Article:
When you opened your morning newspaper recently (or these days clicked on the headlines), what did you see? Let’s take a look at some of the things that you might have noticed:
- According to a report in The Wall Street Journal on June 21st 2012, the United States … unemployment rate went up by a tick to 8.2% – the first such increase in almost a year.
- Greece threatens to default… again!
- Facebook IPO stalls
None of this news exactly inspires confidence in world markets. If you are the kind of person that gets seriously worried by news events, it may be difficult to smile. However, before you call your money manager to sell your portfolio, remember that today’s news becomes tomorrow’s history, and that no one can predict tomorrow’s news. For all you know, next week’s headlines may be a lot more optimistic.
For this reason, instead of basing investment decisions on today’s headlines, it might be wise to think about the fundamental reasons why you invest. How do you decide what stocks and funds to buy? On what do you base your investment decisions? Are they based on how many Americans are going to be working this year, or on where the world will be in five years?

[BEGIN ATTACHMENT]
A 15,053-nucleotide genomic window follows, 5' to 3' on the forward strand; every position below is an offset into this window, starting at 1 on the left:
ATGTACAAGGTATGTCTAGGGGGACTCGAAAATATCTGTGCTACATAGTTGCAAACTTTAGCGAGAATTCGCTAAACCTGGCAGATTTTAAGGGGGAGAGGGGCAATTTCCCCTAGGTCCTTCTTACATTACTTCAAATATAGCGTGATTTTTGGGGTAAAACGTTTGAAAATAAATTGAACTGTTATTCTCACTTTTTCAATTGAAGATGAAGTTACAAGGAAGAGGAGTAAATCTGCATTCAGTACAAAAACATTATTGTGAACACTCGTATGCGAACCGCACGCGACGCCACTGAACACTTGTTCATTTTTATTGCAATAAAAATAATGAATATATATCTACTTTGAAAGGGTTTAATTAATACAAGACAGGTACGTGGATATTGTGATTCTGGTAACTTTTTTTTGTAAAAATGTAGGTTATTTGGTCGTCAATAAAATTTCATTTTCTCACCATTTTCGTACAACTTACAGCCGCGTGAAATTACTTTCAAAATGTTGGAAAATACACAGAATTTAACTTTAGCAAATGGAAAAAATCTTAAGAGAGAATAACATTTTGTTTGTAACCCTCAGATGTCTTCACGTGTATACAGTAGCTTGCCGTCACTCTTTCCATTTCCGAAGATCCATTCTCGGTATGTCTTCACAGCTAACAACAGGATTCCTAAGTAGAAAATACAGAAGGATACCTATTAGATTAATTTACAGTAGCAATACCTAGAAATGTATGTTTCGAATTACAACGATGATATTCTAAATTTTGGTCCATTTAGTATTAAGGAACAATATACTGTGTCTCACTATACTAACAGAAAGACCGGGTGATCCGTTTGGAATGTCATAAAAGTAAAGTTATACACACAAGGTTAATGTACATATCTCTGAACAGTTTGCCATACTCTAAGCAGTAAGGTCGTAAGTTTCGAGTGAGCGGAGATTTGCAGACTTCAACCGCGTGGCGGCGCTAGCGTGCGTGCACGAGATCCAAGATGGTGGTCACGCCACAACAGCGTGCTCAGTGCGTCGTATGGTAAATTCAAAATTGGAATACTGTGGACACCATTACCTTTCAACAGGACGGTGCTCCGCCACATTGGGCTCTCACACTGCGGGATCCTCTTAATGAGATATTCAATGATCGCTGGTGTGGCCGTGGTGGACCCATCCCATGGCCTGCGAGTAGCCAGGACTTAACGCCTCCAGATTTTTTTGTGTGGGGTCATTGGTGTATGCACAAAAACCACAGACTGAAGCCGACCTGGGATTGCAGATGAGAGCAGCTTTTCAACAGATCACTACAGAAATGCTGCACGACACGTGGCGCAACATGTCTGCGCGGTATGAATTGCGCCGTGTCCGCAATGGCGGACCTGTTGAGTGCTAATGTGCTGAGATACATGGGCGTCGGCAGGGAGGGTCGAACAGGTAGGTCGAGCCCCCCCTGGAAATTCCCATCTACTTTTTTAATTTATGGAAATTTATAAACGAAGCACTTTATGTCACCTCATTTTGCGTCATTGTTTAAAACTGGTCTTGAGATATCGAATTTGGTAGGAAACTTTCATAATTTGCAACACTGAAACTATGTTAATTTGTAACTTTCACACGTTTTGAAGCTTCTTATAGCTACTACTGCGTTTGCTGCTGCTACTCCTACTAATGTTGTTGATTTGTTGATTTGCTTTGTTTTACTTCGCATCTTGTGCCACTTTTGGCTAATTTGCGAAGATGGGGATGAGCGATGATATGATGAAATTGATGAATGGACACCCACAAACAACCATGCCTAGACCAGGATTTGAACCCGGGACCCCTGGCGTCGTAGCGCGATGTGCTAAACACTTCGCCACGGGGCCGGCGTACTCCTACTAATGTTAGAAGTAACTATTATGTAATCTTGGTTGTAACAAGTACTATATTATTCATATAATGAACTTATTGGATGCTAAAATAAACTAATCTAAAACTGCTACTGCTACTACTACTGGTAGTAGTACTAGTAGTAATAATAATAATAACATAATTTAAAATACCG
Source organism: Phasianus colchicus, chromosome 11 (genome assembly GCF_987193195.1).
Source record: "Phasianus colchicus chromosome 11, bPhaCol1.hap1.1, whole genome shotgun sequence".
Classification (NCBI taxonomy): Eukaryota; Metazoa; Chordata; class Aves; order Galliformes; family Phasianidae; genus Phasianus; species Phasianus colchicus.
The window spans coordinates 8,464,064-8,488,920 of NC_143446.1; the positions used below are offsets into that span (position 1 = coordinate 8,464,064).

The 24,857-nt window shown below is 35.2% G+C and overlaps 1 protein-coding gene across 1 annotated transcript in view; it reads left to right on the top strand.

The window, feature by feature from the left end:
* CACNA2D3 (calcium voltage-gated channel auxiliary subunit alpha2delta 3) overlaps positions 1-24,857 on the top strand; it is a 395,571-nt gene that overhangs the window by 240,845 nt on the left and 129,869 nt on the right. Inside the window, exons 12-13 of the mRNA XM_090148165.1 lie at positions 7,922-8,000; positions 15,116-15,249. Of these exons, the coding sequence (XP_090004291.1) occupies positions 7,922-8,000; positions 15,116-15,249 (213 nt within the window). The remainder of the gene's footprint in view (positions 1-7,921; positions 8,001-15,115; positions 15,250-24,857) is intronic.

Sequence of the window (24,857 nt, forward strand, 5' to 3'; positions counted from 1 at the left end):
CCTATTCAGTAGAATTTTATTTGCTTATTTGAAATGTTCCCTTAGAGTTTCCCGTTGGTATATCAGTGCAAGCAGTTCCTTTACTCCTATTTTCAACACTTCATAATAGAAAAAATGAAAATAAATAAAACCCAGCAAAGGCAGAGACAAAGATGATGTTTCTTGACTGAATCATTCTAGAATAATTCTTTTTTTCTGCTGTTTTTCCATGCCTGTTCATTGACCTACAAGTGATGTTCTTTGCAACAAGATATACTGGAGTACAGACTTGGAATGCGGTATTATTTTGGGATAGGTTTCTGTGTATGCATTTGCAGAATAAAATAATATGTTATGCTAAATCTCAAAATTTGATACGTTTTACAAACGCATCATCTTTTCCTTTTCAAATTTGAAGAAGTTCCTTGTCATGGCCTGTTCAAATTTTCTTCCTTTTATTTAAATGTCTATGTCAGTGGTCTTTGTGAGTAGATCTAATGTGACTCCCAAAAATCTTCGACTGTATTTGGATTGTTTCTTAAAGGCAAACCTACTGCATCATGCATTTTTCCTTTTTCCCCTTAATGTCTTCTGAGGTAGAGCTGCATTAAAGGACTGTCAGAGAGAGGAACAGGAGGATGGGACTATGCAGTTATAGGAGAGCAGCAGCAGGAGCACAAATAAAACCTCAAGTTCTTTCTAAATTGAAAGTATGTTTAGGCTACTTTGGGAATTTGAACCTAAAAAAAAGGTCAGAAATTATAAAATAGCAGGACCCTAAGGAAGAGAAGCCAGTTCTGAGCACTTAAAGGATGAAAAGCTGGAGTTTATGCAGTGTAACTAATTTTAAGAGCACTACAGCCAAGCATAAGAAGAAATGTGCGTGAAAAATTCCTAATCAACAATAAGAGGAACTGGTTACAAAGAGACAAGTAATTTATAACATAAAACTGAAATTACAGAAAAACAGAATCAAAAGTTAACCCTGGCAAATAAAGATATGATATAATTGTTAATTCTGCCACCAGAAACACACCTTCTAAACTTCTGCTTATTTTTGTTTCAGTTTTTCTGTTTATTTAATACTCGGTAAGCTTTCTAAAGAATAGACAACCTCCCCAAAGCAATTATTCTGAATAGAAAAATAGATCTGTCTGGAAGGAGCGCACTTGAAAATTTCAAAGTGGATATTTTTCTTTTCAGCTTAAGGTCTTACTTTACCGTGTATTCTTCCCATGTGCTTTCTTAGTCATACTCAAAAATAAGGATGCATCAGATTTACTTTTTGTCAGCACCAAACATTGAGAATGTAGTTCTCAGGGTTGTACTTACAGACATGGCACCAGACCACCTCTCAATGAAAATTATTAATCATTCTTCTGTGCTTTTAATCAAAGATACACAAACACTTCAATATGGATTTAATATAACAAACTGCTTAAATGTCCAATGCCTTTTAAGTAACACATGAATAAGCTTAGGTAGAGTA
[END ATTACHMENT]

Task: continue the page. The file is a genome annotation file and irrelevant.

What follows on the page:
Ask yourself two things: 1. What is your tolerance for risk? Can you hang on through the ups and downs? If no, don’t get involved in the market in the first place. 2. Do you need risk? Depending on the amount of money you have and your expenses, you may not need to take on so much risk.
If you have both tolerance for risk and your financial plan calls for risk, learn about stocks in the online stock course at www.LearnAboutInvestments.com. If you lack either or both of these traits, that’s fine. It just means that the stock market might not be the right place for you. It’s not for everyone.
About the Author: Douglas Goldstein, CFP®, is the director of Profile Investment Services, Ltd, a financial planning firm located in Jerusalem. He specializes in working with clients in New York, Florida, and Israel and is a licensed financial professional both in the U.S. and Israel. Securities are offered through Portfolio Resources Group, Inc., Member FINRA, SIPC, MSRB, SIFMA. Accounts held at Pershing LLC., Member NYSE/SIPC, a subsidiary of The Bank of New York Mellon Corporation. Neither Profile nor PRG gives tax or legal advice. Before immigrating to Israel, it is advisable to consult with a tax attorney who is knowledgeable about Israeli law. Doug’s newest book The Expatriates’ Guide to Handling Money and Taxes is available at www.expatguidetomoney.com. He hosts a weekly finance show, Goldstein on Gelt, on internet radio. Listen live or download podcasts. Toll-free from U.S. 1-888-327-6179, Jerusalem: (02) 624-2788. Follow on Twitter: @DougGoldstein or contact at email@example.com.
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